According to Sam Smith of Bulls.com: “The Bulls Friday added another perimeter factor to their roster by reaching agreement on a two-year deal withformer Spurs starter Keith Bogans, NBA sources confirmed. The deal is estimated at about $2.5 million, with the second year not fully guaranteed until next summer. Thus, the Bulls still have salary cap room left and flexibility and are expected to remain in trade discussions for another guard, perhaps Portland’s Rudy Fernandez.”
Well, I’m glad the Bulls maintained some cap room and a little flexibility after this deal, because I’m having a tough time getting excited about Bogans. In seven NBA seasons, he’s played for four different teams (the Bulls will be his fifth). He’s been traded three times and allowed to walk in free agency another three times.
For his career, Bogans has shot 39 percent from the field, 35 percent from downtown and 72 percent from the line. Last season, he shot 25 percent inside 10 feet, 25 percent from 10-15 feet and 31 percent from 16-23 feet. Last week, Bulls coach Tom Thibodeau said that the team’s top priority was finding another shooter. Those aren’t really a shooter’s numbers.
His career Player Efficiency Rating is 10.1, which according to one reference guide ranks somewhere between “scrounging for minutes” and “definitely renting.”
Moreover, Bogans has been in the playoffs only twice for a total of 18 games. And according to Basketball-Reference.com, his most significant NBA achievements are playing a full 82 games (in 2007-08) and ranking 8th in the league in turnover percentage for a single season (again in 2007-08).
Here’s ESPN’s John Hollinger’s scouting report on Bogans prior to the 2009-10 season: “Offensively, he can’t score unless he has a wide-open jumper. … Combined with how infrequently he shoots, few wings were as ineffective offensively. … Defensively, Bogans effectively checks 2s because he’s strong and gives a great effort, but his short arms and modest size limit his ability to stop bigger players. … Bogans brings two skills to the table: He’s a good defender and he’s a decent 3-point shooter. Beyond that, he has very little to offer — he’s hopeless off the dribble and doesn’t create for others or himself.”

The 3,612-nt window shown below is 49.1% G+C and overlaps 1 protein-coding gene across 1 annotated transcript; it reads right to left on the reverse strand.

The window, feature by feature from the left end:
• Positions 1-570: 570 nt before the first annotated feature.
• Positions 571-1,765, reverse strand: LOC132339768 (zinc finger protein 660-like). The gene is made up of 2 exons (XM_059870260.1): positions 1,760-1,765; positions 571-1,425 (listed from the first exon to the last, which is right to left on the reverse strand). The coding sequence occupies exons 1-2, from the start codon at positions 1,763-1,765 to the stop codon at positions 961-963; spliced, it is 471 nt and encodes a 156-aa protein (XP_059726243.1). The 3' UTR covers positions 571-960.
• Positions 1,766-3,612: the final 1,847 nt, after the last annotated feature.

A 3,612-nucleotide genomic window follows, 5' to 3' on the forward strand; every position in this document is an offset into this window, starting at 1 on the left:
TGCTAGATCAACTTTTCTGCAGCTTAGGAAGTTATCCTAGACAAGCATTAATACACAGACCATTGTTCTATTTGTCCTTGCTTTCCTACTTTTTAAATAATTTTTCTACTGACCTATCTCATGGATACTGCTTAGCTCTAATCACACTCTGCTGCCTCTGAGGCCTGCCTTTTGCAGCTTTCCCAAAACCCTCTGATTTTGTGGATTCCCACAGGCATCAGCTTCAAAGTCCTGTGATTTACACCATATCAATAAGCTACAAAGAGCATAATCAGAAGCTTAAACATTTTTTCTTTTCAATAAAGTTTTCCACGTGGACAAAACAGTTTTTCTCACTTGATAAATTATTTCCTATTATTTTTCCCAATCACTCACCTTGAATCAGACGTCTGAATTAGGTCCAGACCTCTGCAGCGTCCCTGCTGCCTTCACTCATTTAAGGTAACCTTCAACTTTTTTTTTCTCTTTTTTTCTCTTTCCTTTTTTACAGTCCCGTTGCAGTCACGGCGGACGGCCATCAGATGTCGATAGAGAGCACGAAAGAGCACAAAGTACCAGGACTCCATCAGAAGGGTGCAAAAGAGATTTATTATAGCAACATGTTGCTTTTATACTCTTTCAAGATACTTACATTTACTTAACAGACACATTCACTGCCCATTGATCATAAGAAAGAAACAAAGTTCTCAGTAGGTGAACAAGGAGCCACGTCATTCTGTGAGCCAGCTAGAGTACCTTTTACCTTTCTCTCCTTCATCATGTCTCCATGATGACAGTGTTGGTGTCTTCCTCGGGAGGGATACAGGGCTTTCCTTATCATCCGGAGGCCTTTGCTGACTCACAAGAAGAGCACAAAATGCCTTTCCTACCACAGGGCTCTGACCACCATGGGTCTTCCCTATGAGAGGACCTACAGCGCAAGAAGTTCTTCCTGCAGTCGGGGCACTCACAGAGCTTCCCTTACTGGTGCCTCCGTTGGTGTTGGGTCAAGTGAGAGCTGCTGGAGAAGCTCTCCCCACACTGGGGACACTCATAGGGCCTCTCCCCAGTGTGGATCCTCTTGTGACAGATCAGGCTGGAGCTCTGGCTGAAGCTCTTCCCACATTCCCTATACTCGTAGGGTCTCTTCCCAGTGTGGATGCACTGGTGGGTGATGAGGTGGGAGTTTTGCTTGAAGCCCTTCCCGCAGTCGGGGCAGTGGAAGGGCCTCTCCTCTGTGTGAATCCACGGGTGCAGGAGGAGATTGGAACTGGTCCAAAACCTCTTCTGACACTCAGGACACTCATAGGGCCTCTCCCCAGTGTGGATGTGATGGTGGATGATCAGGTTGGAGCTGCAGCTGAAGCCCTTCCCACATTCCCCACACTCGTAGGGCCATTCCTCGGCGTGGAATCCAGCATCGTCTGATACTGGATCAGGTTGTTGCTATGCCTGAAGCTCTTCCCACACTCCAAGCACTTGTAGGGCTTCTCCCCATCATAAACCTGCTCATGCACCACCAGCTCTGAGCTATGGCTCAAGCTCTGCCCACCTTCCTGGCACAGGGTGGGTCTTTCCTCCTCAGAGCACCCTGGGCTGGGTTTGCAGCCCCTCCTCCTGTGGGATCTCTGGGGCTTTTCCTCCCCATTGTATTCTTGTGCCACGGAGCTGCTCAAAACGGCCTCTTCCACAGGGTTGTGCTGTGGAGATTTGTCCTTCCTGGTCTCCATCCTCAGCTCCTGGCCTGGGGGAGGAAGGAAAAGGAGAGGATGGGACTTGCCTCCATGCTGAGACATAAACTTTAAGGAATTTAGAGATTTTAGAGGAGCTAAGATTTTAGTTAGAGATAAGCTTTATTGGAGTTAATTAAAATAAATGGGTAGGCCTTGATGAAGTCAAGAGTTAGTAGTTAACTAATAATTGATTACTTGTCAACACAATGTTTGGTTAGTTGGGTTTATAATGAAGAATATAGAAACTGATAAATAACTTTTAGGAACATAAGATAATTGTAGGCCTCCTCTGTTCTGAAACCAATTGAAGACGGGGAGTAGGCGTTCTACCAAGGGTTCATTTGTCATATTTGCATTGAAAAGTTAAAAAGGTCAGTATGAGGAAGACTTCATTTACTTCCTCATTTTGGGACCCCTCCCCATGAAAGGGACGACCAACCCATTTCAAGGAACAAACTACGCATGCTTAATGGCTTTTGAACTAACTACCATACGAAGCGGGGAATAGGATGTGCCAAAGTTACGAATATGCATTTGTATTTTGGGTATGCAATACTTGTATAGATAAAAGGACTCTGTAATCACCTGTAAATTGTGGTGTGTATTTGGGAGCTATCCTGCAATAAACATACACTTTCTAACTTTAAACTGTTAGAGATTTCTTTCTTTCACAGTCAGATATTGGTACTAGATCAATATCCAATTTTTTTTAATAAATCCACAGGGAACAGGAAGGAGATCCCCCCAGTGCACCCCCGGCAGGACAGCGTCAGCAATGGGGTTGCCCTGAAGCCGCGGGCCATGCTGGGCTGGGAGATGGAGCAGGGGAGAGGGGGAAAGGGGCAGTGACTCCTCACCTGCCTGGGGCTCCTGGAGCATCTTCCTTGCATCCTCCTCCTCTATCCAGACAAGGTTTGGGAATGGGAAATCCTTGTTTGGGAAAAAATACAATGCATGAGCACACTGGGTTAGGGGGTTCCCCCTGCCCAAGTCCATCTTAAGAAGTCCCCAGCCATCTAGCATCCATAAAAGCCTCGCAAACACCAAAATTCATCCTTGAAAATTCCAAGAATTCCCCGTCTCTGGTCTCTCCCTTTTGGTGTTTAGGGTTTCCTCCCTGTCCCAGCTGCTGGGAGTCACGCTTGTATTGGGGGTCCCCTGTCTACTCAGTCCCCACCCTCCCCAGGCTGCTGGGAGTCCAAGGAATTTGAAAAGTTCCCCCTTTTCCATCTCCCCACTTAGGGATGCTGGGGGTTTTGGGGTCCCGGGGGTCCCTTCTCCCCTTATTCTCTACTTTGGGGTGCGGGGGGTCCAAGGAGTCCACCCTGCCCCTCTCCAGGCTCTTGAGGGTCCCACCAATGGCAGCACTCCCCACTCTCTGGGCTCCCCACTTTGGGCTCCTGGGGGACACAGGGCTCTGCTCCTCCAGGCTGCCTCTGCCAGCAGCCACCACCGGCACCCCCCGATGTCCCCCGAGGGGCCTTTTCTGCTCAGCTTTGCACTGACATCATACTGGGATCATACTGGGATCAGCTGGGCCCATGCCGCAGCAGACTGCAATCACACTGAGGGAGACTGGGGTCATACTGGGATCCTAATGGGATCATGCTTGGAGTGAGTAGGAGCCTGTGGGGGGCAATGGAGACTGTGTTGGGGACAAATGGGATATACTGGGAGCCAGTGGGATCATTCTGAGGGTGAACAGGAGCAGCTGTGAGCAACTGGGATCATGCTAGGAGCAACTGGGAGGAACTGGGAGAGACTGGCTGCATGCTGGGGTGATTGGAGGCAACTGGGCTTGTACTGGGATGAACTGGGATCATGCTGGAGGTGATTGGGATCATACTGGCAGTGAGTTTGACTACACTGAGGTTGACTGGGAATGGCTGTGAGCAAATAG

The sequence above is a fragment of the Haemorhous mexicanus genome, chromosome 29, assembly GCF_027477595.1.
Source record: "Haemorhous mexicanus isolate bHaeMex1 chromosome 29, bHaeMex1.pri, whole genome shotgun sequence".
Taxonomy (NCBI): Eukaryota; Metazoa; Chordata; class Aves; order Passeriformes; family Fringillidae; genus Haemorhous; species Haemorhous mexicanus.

Not exactly a rousing endorsement. Of course, Hollinger also referred to Bogansas tough, clever and hard-nosed. And those traits may be why he’ll be wearing a Bulls uniform during the upcoming season. According to Smith: “Bogans also has long been a favorite of new Bulls coach Tom Thibodeau, who has been hopeful management would add Bogans for his defensive play, toughness and ability to hit a three-pointer. … His addition gives the Bulls a strong defensive presence and size on the perimeter with Brewer and the shooting of Korver.”
So with what may very well end up being their final acquisition of a pretty crazy offseason, the Bulls have added a player who brings some defense, toughness and the occasional three-pointer. On the one hand, I was hoping for something more. On the other hand, the Bulls are pretty deep right now and there weren’t going to be a lot of minutes to go around. From what I can determine, Bogans will do what he’s told without complaint. And despite his deficiencies, he apparently gives a team everything he’s got.
So in the final analysis, I guess the Bulls could have done worse in filling their last roster spot. Still, I’d feel better if Bogans could drill the three at a higher percentage.